In Sikkelee v. Precision Airmotive Corporation et al, an aircraft accident at the Transylvania County Airport in Brevard, North Carolina resulted in the death of David Sikkelee. The Plaintiff alleged that the accident was caused by a faulty carburetor and sued multiple parties involved in the manufacturing of the plane’s engine. Among the defendants was Lycoming Engines, the original engine manufacturer and division of industry giant AVCO Corporation. The plaintiff asserted negligence and strict liability claims to which Lycoming moved for summary judgment.
Judge John Jones of the Middle District of Pennsylvania affirmed in part and denied in part the defendant’s motion. First, the court held Lycoming was a de facto manufacturer of the allegedly defective engine despite the fact the engine was subsequently modified (the installation of the faulty carburetor) by a separate company after it left Lycoming’s control. The court reasoned that even though Lycoming did not physically modify the engine, Lycoming was in exclusive control of the design and manufacture of the replacement component parts that were installed in the engine. Thus, this would subject Lycoming to potential products liability under PA law, and plaintiff’s claims should not be dismissed.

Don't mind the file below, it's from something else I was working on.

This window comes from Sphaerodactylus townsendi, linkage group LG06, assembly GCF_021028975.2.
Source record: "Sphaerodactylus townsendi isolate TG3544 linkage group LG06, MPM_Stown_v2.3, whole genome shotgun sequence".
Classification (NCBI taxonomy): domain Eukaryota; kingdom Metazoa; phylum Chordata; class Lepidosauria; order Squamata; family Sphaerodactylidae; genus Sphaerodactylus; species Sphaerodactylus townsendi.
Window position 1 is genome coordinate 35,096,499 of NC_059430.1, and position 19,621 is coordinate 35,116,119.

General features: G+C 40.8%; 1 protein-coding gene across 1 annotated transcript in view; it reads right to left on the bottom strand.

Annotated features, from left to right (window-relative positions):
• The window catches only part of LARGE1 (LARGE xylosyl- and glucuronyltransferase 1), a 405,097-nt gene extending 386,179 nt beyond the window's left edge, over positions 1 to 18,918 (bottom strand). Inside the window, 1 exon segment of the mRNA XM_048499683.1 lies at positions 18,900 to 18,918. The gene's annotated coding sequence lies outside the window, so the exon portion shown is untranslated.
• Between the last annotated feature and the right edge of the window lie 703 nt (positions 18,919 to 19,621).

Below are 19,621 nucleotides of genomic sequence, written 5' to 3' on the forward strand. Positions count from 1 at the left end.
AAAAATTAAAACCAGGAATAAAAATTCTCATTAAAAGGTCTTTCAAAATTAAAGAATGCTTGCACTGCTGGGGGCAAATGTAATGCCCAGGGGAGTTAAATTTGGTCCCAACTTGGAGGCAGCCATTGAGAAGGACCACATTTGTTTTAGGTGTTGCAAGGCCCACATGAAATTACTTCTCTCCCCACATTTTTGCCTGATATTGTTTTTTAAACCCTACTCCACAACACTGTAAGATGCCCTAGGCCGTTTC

Additionally, the court denied the defendant’s motion to dismiss the plaintiff’s negligence claims based, inter alia, on the following. Lycoming moved for summary judgment contending that the plaintiff failed to submit evidence that the defendant breached the applicable standard of care, thus, plaintiff’s negligence claims could not stand. The court had previously held that federal standards of care promulgated by the FAA apply in aviation cases such as this one and can be utilized by the plaintiff to show breach of duty. Since the plaintiff had submitted evidence of the breach of these federal standards, the court would not dismiss plaintiff’s negligence claims.
Thanks to Colleen Hayes for her contribution to this post.